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Interview: Tiwony

Interview: Tiwony

Interview: Tiwony

By on - Photos by Franck Blanquin - Comment

"We are dynamic. I make music with passion. I'm not subject to the calculations of record companies"  


Tiwony is a Guadeloupe-born artist, active since the 90s, and a member (with Black Kimbo Original B Lyaï, Luzdi and Fefe Typical) of Blackwarell Sound System, Champion Sound System of France in 2003, which he has led since 1999. His new album 'Cité Soleil' was released in May. It's a very heterogeneous album which allows us to appreciate the talent of Tiwony, as it evolves from reggae to dancehall to gwo ka to nyabinghi and beyond...


Your new album 'Cité Soleil' was recently released. Who worked on it with you?

First, I worked with my usual crew : Blackwarell, which is my family. It is a label, a collective and a soundsystem. I started this album before my mix tape 'Viv La Vi'. I wanted something different, something I could take to a higher level.

D & H production, brithers from Rennes who are a composing duo and also do a lot of remixes, worked with me on Never Give Up with Konshens. They also mixed several tracks. They are very versatile and have produced riddims with very different styles.

Tyrone Downie (ex Wailers), did arrangements on several tracks (My continent, So Special).

There are also productions by my cousin Original B who is part of Blackwarell, some by Scandalize from Guyana who is part of the group Damaniak, then Kaprisson who also made one instrumental, as well as Jaly Beats, Jean Marc Guiose and Don Dada ...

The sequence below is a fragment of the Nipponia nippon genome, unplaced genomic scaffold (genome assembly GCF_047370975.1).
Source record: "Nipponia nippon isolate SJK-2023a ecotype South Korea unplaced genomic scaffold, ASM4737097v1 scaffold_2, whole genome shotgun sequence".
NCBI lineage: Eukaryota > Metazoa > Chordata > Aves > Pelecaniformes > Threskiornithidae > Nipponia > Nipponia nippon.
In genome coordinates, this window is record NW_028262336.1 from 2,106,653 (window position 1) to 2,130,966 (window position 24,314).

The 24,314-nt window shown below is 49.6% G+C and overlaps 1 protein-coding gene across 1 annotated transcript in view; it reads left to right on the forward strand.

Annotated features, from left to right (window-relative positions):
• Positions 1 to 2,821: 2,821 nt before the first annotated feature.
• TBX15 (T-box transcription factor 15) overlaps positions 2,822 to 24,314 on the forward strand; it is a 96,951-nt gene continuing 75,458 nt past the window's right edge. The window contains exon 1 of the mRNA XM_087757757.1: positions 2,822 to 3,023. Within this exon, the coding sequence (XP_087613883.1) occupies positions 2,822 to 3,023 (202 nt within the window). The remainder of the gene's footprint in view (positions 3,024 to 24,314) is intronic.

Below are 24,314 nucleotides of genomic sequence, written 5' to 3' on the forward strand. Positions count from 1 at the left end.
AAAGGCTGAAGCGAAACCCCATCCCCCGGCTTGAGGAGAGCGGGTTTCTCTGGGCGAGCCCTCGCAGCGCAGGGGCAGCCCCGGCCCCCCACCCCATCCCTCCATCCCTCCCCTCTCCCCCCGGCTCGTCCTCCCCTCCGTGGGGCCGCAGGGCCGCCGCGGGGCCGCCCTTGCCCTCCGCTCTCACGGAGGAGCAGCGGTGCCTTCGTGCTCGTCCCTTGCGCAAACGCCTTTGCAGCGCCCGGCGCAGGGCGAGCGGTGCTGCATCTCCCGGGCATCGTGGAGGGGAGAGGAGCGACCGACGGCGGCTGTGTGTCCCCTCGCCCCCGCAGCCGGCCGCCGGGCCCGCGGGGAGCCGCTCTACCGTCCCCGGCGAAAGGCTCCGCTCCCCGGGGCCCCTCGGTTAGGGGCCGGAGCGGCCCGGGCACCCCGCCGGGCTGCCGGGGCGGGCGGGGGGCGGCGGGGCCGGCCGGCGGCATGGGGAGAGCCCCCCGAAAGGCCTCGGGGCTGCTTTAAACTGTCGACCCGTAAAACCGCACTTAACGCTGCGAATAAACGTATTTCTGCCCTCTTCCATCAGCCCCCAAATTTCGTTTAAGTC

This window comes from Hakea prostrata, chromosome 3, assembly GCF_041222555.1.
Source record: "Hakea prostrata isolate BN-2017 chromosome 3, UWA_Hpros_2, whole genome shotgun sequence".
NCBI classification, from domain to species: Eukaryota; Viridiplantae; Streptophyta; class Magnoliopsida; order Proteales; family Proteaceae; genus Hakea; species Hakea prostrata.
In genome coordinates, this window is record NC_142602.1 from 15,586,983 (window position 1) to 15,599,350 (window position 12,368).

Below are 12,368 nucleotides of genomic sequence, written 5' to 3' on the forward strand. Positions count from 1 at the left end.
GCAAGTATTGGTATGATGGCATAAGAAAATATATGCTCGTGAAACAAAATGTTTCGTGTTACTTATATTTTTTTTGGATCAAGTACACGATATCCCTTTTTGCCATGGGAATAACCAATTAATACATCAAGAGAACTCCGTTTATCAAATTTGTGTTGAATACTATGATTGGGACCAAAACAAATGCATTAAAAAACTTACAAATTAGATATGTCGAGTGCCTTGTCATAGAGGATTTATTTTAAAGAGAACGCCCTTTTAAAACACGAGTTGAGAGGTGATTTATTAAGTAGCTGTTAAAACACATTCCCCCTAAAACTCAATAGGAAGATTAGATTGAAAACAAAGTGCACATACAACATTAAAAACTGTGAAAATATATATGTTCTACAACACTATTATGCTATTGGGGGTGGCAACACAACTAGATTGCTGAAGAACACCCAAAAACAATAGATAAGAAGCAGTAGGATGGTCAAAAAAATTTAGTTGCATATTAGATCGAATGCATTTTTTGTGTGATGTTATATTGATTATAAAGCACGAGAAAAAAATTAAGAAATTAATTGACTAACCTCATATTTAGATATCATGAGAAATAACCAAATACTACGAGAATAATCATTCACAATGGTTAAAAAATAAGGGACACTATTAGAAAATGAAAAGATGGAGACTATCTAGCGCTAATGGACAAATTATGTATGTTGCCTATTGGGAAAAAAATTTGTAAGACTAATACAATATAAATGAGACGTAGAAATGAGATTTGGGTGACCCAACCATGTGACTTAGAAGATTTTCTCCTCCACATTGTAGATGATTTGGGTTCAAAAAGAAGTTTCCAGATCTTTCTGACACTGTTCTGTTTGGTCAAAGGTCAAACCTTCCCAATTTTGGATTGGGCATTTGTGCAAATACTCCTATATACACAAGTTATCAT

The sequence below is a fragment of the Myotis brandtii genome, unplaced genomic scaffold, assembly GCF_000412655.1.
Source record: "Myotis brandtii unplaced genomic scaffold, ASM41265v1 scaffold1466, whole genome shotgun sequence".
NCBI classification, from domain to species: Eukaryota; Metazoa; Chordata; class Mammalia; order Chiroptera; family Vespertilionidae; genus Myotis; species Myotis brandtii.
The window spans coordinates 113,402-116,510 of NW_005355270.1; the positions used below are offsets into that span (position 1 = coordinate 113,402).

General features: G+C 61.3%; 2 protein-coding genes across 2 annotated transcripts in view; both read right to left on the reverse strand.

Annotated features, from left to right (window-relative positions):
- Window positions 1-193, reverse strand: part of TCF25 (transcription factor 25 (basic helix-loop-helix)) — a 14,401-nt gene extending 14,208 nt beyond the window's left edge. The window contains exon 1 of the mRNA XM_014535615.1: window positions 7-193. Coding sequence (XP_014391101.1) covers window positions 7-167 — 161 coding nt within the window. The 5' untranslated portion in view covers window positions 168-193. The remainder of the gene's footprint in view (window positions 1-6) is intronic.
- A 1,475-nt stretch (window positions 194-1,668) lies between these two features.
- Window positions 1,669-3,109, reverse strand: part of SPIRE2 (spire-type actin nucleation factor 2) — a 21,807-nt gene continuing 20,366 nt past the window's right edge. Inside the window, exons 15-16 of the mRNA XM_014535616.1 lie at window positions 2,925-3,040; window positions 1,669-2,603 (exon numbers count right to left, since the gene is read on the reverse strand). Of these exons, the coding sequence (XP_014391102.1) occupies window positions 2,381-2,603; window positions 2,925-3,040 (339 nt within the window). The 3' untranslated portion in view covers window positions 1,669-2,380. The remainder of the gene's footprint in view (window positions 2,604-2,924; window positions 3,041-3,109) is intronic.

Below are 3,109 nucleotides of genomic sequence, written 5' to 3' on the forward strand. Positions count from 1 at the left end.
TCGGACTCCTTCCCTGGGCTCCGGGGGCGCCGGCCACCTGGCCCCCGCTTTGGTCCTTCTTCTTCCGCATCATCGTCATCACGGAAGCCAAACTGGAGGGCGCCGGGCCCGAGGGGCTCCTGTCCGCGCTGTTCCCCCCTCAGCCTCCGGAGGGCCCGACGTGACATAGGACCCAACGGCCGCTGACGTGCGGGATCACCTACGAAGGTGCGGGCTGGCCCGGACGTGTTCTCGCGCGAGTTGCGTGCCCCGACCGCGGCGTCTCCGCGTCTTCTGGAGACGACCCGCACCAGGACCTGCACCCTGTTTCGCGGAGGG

In the end we tried to make something open and have fun with everything.

This album was recorded and composed by France, Jamaica and Africa.

Which guests feature on the album ?

Tiwony - Cité SoleilMy father Vicky Edimo, did the track So Special about mothers. There's also Konshens with the track Never Give Up.

Then there's Winston McAnuff, who was like a father to me in Jamaica. He first brought me there to do the mix, and he found himself in the studio when we mixed a track. He liked the vibes of the song and we decided to do a duet. He sang it in an original way.

I did a song with Anthony B and Gyptian, which began with an Anthony B demo. He suggested I could sing on it with him. The track was remixed by Marc from Animal sound. Speedy, a brother and very promising singjay, is also present on the album.

Da Brain from Senegal I met at the studio from Dider Awadi (Positive Black Soul), has recorded African Whine. It’s a big tune now in Senegal.

The guest appearances happened as and when we met. Nothing was planned in advance, in general it is an exchange.

Even Bob Marley showed us the way without limits. It is more often in France that there are fixed genres. And it does not serve the music

On this album you worked with your father(successful bassist Vicky Edimo), how did you find working with him? 

We did one track together. He also did some backing vocals, and was musical director on some songs.

We were partners. After seeing I took music seriously, he accepted I could do it for a living job, although he knows that even successful musicians don't make much of a living. We do great things together whether recording music or playing on stage like at the "Festival des Arts Nègres" that took place in Senegal.

There is a wide diversity of sound on this album, it seems like you have no musical  limits?

TiwonyIt's all about the vibes. I grew up with lots of different music. All of which inspires my flow.

I've never had boundaries. I listen to zouk, rap, R'n'B. During a trip to Jamaica, I realized that even in the motherland of reggae music, the brothers listened to a lot of different things.

Even Bob showed us the way without limits. It is more often in France that there are fixed genres. And it does not serve the music.

Will you perform this new album live?

I do have dates for the album. There is a tour with Turbulence and on June 9th, I did doing a very special gig at Cabaret Sauvage in Paris.